You can invest up to 18% of your earned income in an RRSP. You can also put up to $5,500 per year in a TFSA. Consider taking advantage of an optional complementary pension plan or a collective RRSP through your employer. In all cases, you’re better off making the most of these options.

If, like most people, you haven’t used all of your contribution room in the past, you can make up for it. The Canada Revenue Agency lets you know the amount that you can contribute to your RRSP. When it comes to pooled registered pension plans (RPPPs), consult your employer to find out the maximum contribution you can make.

Don’t wait until the end of the year to plan your contribution. Consider setting up regular automatic deposits and, as soon as you receive a tax refund, use it right away to make your contribution for the next year.

If you’d rather contribute to a TFSA, keep in mind that, since its inception until today (2017), the total contribution room for one individual is $52,000. Take advantage of this opportunity if possible.

Your unused TFSA contribution room can be particularly useful if a sum of money – such as an inheritance or the profit from selling your house, for example – suddenly becomes available. You can invest all or part of the amount in a TFSA and grow your retirement savings that way, without increasing the tax payable at retirement or reducing your old age security pension.


Don’t Let Your Money Sit Idle

Many Canadians have savings in the form of liquid assets, often in simple bank accounts. These savings are always decreasing in value due to inflation. Even though a certain amount of caution is required for investments as you get older, you won’t get a return if you don’t invest.

If your retirement is still a long way off, most of your savings should be invested. A wise balance of guaranteed investment certificates (GICs), bonds, and company shares will considerably increase your retirement earnings without running high risks.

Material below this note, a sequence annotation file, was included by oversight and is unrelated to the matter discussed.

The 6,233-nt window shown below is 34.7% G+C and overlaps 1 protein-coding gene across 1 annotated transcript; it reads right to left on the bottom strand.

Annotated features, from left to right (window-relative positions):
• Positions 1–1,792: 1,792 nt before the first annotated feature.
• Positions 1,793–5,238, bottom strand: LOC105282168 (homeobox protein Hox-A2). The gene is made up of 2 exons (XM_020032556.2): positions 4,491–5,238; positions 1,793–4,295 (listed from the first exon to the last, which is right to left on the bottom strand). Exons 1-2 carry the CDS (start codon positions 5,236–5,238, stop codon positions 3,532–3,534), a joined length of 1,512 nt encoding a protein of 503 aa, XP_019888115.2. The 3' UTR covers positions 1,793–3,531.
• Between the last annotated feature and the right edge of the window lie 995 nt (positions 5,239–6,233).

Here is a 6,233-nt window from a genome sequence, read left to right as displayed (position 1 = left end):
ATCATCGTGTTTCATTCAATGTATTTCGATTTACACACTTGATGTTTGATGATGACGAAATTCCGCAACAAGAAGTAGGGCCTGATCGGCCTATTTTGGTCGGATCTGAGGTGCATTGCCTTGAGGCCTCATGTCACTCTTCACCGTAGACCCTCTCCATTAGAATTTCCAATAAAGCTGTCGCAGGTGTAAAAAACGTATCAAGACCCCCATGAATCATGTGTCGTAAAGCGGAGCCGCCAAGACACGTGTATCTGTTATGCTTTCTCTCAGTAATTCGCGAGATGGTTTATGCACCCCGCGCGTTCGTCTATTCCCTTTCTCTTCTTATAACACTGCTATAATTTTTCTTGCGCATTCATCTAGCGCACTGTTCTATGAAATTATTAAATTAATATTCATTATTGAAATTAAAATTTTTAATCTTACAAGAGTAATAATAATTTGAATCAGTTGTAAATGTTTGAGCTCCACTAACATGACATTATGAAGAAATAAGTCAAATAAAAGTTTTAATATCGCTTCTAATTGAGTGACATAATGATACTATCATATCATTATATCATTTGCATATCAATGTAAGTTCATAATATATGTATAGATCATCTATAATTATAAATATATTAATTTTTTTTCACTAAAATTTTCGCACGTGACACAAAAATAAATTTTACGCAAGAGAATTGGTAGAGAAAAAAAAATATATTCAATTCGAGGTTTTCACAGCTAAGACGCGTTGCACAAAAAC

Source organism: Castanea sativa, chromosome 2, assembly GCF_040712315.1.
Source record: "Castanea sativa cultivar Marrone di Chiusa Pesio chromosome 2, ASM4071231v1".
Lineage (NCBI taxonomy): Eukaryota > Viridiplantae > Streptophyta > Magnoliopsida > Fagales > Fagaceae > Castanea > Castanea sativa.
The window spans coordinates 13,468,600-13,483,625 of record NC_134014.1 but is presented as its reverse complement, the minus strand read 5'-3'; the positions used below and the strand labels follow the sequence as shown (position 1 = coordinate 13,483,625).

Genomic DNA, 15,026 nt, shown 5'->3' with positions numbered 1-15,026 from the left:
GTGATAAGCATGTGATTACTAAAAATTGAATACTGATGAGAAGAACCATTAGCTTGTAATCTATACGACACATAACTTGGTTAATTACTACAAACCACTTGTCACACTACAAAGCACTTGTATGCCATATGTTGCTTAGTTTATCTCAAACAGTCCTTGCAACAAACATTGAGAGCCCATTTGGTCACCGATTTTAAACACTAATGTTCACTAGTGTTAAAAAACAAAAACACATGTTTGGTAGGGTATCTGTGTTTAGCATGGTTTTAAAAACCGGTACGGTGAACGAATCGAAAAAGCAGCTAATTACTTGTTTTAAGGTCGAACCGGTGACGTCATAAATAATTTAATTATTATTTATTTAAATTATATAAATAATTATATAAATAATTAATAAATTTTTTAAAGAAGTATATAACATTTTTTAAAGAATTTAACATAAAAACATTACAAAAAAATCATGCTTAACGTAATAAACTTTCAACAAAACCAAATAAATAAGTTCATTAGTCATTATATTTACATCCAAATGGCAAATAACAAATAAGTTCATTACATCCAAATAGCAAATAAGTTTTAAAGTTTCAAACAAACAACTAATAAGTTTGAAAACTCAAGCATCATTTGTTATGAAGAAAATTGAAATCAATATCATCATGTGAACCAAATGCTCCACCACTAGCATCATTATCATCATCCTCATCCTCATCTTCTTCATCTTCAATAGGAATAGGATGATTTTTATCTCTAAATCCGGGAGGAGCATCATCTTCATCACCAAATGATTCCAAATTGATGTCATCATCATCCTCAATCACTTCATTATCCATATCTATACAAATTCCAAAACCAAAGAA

Consider Working Longer

While the majority of Quebec residents start to receive a retirement pension under the QPP before age 65, it’s in your best interest to work up until this age, and possibly even beyond it – even if only part-time. The more your work earnings cover your daily needs, the more your savings will continue to grow for your retirement. You can even contribute to an RRSP until age 71. In addition to the financial benefits, many studies show that maintaining employment in your golden years is an excellent way to support both health and longevity.

Your retirement is too important not to prepare for it. Retraite Québec provides a great deal of information and tools to help you plan your retirement. The National Bank’s Retirement Guide and newsletter also offer useful advice to optimize your retirement savings. For a comprehensive overview, don’t hesitate to meet with your advisor or a financial planner at the National Bank to create your personalized MyIdea retirement plan.
Beat the March 1 deadline and contribute to your RRSP now!

Edited on 28 November 2017